Successful pregnancy depends on the precise regulation of extravilloustrophoblast (EVT) invasion into the uterine decidua. SPARC (secreted protein acidic and rich in cysteine) is a matricellular glycoprotein that plays critical roles in the pathologies associated with obesity and diabetes, as well as tumorigenesis. The objective of this study was to investigate the role of SPARC in the process of trophoblast invasion which shares many similarities with tumor cell invasion. By Western blot, higher expression of SPARC was observed in mouse brain, ovary and uterus compared to other mouse tissues. Immunohistochemistry analysis revealed a spatio-temporal expression of SPARC in mouse uterus in the periimplantation period. At the implantation site of d8 pregnancy, SPARC mainly accumulated in the secondary decidua zone (SDZ), trophoblast cells and blastocyst. The expression of SPARC was also detected in human placental villi and trophoblast cell lines. In a Matrigel invasion assay, we found SPARC-specific RNA interference significantly reduced the invasion of human extravilloustrophoblast HTR8/SVneo cells. Microarray analysis revealed that SPARC depletion upregulated the expression of interleukin 11 (IL11), KISS1, insulin-like growth factor binding protein 4 (IGFBP4), collagen type I alpha 1 (COLIA1), matrix metallopeptidase 9 (MMP9), and downregulated the expression of the alpha polypeptide of chorionic gonadotropin (CGA), MMP1, gap junction protein alpha 1 (GJA1), et al. The gene array result was further validated by qRT-PCR and Western blot. The present data indicate that SPARC may play an important role in the regulation of normal placentation by promoting the invasion of trophoblast cells into the uterine decidua.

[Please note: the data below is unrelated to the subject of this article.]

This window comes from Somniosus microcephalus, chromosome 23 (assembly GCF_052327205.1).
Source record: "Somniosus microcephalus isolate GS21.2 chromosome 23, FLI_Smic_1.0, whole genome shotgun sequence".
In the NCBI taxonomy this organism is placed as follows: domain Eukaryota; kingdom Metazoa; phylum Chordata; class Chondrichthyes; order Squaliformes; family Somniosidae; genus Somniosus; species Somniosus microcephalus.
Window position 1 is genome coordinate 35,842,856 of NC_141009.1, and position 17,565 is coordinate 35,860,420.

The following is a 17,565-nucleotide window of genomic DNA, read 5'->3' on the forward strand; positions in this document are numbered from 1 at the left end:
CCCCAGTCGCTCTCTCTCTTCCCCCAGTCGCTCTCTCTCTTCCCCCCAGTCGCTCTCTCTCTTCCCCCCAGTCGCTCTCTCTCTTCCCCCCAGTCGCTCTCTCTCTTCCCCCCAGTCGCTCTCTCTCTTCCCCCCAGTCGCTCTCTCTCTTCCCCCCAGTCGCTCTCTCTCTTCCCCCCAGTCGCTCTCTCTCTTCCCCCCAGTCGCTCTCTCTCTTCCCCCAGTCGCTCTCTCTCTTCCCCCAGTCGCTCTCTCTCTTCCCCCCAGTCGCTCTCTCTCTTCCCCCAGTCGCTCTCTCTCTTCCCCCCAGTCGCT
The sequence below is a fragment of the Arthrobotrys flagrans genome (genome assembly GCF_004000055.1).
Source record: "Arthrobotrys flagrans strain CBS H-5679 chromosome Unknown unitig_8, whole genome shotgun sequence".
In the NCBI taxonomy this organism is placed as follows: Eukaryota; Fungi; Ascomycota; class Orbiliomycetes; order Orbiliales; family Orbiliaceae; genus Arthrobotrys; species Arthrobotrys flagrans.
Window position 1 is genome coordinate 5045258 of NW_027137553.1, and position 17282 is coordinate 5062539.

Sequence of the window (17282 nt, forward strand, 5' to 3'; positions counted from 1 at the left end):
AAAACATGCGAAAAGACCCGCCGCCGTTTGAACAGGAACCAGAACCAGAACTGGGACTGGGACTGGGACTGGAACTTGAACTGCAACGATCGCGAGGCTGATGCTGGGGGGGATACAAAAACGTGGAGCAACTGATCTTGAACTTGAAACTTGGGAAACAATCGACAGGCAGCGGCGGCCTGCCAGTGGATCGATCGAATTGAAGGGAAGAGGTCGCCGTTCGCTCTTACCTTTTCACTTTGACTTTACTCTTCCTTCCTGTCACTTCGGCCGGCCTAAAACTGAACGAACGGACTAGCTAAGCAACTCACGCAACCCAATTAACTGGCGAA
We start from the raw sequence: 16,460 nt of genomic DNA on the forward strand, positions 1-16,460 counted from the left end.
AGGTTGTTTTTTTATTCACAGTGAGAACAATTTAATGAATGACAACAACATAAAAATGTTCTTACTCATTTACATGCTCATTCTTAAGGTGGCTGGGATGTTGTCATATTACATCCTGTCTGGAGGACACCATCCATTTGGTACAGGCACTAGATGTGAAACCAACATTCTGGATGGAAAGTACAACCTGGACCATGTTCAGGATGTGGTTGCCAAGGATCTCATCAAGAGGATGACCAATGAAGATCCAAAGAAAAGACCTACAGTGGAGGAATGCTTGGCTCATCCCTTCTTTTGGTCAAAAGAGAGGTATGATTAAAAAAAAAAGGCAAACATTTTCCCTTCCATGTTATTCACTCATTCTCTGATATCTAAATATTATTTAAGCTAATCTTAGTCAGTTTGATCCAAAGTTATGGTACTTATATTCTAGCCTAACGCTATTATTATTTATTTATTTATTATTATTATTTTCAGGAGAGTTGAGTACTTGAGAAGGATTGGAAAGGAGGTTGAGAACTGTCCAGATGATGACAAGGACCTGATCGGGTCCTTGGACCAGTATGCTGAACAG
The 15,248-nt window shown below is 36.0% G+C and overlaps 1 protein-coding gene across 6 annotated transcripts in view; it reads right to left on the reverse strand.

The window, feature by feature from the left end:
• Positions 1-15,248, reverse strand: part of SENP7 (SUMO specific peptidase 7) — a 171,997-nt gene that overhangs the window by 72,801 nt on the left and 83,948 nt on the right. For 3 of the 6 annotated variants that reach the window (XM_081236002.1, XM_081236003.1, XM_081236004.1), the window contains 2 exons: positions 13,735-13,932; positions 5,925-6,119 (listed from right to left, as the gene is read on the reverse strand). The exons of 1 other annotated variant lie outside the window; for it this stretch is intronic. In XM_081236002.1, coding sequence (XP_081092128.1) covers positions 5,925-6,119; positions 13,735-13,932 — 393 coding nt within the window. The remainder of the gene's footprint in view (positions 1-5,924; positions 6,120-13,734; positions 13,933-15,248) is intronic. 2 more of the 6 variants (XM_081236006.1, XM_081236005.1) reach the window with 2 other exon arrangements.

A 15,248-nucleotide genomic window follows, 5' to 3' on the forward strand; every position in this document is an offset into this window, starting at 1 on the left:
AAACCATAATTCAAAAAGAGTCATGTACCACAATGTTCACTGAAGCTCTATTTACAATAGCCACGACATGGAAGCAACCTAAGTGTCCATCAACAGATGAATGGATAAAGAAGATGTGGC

The aim of the present study was to analyse the expression of Secreted protein acidic and rich in cysteine (SPARC) in nasopharyngeal carcinoma (NPC) specimens, and to evaluate its correlation with clinicopathologic features, including survival of patients with NPC
NPC tissue microarrays (TMAs) were constructed from Sun Yat-sen University Cancer Center (SYSUCC), another three centers on mainland China, Singapore and Hong Kong. Using quantitative RT-PCR and Western-blotting techniques, we detected mRNA and protein expression of SPARC in NPC cell lines and immortalized nasopharyngeal epithelial cells (NPECs) induced by Bmi-1 (NPEC2 Bmi-1). The difference of SPARC expression in the cell lines was tested using a t-test method. The relationship between the SPARC expression and clinicopathological data was assessed by chi-square. Survival analysis was estimated using the Kaplan-Meier approach with log-rank test. Univariate and multivariate analyses of clinical variables were performed using Cox proportional hazards regression models.
The expression levels of SPARC mRNA and protein were markedly higher in NPC cell lines than in NPEC2 Bmi-1. Especially, the expression levels of SPARC mRNA and protein were much lower in the 6-10B than in the 5-8 F (P = 0.002, P = 0.001). SPARC immunostaining revealed cytoplasmic localization in NPC cells and no staining in the stroma and epithelium.
In addition, high level of SPARC positively correlated with the status of distant metastasis (P = 0.001) and WHO histological classification (P = 0.023). NPC patients with high SPARC expression also had a significantly poorer prognosis than patients with low SPARC expression (log-rank test, P < 0.001), especially patients with advanced stage disease (log-rank, P < 0.001). Multivariate analysis suggested that the level of SPARC expression was an independent prognostic indicator for the overall survival of patients with NPC (P < 0.001).